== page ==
Finally, family history researcher, the seasons are changing. Folks are thinking gardens and flowers. In sports, this genealogist is seeing that basketball is winding down and baseball is gearing up. I have a couple of genealogy workshops on my docket; projects and trips to plan. And, yes, genealogy is everywhere… even in baseball.
For the family history researcher and those diehard baseball fans, some of the best baseball stories are about “Honus” Wagner. His given name was actually Johannes Peter, with the Johannes changed to John, at first. For the Germans and baseball enthusiasts, the Johannes became “Honus”.
Born in Allegheny County, Pennsylvania, he was the son of a coal miner who grew up to become one of the greatest baseball players in history. His career spanned approximately 20 years, from 1897 to 1917. He played mostly for the Pittsburgh Pirates. He was one of the first inductees into the Baseball Hall of Fame, in 1936. He is also known for being on one of the rarest baseball cards around. So much for his biography, says the family history researcher, what about his genealogy?
The son of German immigrants, John “Honus” Wagner (b. 1875) was toward the bottom of a string of children born to Peter and Kathryn (Catherine) Wagner. The family lived in Carnegie Borough, near Pittsburgh, PA. For a family history researcher, the U.S. Census is a good way to tell this story. The Wagner family was similar to a good many families of the era. Parents Peter and Kathryn immigrated to the United States in the 1860s and Kathryn had given birth to nine children with six surviving in 1900:
- Wagner, Peter Head June 1838 62 A coal miner He owned his home.
- Wagner, Kathryn Wife June 1838 62
- Wagner, Charles Son Nov. 1869 30 Barber
- Wagner, Albert Son Sep. 1871 28 Ball-player
- Wagner, Louis Son Jan. 1874 26 Day-laborer
- Wagner, John Son Feb. 1875 25 Ball-player
- Wagner, Carrie Dau May 1878 22
- Wagner, William Son Apr. 1880 20 Barber
The parents and children were all living in the same household. Not long after the census was enumerated in early June, Catherine died and was buried in Chartiers Cemetery about a mile from her home. After her death, the children started leaving home. In 1903, Carrie married Charles Gallagher and Charles married Emma. John/Honus married Bessie Baine Smith in 1916.
For the family history researcher, names and dates are important, but the occupation listed on the records must also be noted. Honus’s Father, Peter Wagner, labored in the coal mines for more than 20 years. The genealogist looking closely at the records will see that none of the children wanted anything to do with that occupation. Albert became interested in baseball first and helped John/Honus get started in the sport, but he wasn’t the athlete his brother was. Albert played professionally in the major leagues in 1898. By 1910, Albert was no longer playing baseball. Single, he was living with his sister, Carrie, and running a pool hall. Life didn’t treat Albert that well. When he died in 1928, he was a clerk at a hotel in Pittsburgh. A nephew, John Gallagher, was the informant for the death certificate. The family history researcher can see that the members of the Wagner family seemed to look after each other.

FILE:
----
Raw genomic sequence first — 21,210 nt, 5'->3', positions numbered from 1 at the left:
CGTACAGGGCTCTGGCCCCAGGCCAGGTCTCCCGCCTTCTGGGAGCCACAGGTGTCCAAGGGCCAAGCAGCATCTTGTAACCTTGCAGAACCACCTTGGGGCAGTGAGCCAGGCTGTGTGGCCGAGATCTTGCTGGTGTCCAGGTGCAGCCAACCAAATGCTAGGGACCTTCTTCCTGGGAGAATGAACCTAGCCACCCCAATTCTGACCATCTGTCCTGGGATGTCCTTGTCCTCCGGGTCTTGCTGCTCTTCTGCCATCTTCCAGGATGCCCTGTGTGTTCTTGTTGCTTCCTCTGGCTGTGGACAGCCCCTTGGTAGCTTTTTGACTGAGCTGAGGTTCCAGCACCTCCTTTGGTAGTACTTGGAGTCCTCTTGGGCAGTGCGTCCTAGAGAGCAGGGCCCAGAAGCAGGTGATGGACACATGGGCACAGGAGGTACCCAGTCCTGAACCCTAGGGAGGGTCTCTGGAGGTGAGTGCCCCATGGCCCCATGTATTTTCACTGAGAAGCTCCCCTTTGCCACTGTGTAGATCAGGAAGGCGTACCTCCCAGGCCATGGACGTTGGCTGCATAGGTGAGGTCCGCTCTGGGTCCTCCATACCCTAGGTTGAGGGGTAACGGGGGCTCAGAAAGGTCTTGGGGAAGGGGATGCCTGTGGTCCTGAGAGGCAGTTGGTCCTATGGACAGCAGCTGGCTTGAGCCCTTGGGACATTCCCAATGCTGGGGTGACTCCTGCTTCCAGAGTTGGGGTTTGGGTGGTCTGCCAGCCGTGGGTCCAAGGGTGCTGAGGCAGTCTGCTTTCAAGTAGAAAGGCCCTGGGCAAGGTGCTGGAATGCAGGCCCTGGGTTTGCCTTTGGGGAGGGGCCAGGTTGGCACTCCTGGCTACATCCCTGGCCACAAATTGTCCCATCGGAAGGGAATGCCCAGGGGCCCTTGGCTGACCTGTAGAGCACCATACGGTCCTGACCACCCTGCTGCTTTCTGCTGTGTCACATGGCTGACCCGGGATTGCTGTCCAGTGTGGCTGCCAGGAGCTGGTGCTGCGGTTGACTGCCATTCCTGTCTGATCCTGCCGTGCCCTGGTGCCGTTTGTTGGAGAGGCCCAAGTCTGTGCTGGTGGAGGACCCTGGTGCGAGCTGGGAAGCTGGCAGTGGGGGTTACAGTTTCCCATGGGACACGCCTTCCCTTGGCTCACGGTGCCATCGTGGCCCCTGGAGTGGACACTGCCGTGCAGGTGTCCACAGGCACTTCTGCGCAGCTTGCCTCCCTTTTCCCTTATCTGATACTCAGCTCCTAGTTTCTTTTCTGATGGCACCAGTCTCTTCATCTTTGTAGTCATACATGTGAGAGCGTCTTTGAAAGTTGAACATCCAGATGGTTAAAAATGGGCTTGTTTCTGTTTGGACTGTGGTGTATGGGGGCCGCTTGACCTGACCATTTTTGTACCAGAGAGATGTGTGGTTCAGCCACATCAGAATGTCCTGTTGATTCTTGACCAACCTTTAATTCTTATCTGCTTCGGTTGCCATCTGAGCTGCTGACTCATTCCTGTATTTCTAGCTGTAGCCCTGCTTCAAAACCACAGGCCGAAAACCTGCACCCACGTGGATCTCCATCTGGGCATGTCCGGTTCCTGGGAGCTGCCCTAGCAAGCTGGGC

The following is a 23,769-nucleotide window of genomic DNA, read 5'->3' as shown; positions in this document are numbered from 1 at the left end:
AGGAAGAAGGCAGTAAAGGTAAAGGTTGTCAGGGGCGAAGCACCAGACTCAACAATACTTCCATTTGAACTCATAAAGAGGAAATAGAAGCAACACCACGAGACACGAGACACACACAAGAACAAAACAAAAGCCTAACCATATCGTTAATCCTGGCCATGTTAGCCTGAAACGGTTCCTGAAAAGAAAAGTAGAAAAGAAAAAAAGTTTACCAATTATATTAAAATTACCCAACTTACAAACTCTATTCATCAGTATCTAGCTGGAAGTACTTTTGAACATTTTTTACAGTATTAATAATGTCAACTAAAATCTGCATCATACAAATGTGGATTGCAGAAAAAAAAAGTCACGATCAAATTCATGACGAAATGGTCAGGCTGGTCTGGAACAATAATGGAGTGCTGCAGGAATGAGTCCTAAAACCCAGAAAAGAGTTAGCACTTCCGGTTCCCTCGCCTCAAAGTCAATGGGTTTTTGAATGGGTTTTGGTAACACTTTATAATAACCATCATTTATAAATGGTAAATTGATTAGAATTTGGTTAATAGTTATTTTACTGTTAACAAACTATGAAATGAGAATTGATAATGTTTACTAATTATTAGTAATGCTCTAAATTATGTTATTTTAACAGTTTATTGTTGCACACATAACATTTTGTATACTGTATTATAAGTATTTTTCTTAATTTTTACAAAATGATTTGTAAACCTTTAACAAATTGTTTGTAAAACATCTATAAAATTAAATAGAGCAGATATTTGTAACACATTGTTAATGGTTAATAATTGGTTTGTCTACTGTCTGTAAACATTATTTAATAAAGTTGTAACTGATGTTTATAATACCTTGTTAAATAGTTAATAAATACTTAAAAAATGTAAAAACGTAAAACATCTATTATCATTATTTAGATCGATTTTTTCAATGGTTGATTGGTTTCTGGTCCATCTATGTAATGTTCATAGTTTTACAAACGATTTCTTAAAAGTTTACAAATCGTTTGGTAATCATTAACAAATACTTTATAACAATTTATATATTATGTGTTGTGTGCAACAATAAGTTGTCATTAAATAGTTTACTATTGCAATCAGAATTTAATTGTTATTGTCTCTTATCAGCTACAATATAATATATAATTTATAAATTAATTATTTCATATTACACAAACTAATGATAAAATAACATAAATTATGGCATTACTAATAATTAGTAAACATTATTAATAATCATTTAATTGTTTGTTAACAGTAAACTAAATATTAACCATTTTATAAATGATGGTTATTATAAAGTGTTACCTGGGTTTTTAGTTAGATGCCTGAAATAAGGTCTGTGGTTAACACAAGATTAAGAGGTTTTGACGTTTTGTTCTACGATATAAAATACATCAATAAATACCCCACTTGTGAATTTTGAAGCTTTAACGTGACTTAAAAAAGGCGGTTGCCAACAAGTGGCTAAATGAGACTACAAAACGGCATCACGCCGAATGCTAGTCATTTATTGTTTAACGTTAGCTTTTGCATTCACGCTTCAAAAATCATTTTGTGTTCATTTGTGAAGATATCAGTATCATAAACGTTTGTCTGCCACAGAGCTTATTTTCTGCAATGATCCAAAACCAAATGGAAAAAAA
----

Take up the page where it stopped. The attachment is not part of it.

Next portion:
Their father, Peter, retired from the mines and continued to live in the family home at 119 Railroad Avenue. Here is the household in the 1910 Census:
- Wagner, Peter Head 71 Wd Watchman Baseball Park
- Wagner, Louis Son 38 S Plasterer House
- Wagner, J. Hans Son 35 S Professional Baseball
- Paulus, Jennie Servant 22 S Housekeeper Private family
Peter died in 1913, after, this family history researcher imagines, he watched his son play baseball on many sunny afternoons. John “Honus” Wagner retired from baseball in 1917. He married, started a family and, by 1920, began a career as a retail-wholesale merchant in the sporting goods industry.
It is always interesting when the family history researcher hits an ancestry home run. The expert genealogists at RecordClick will find your stories and help you hit it out of the park by documenting your family’s one-of-a-kind record.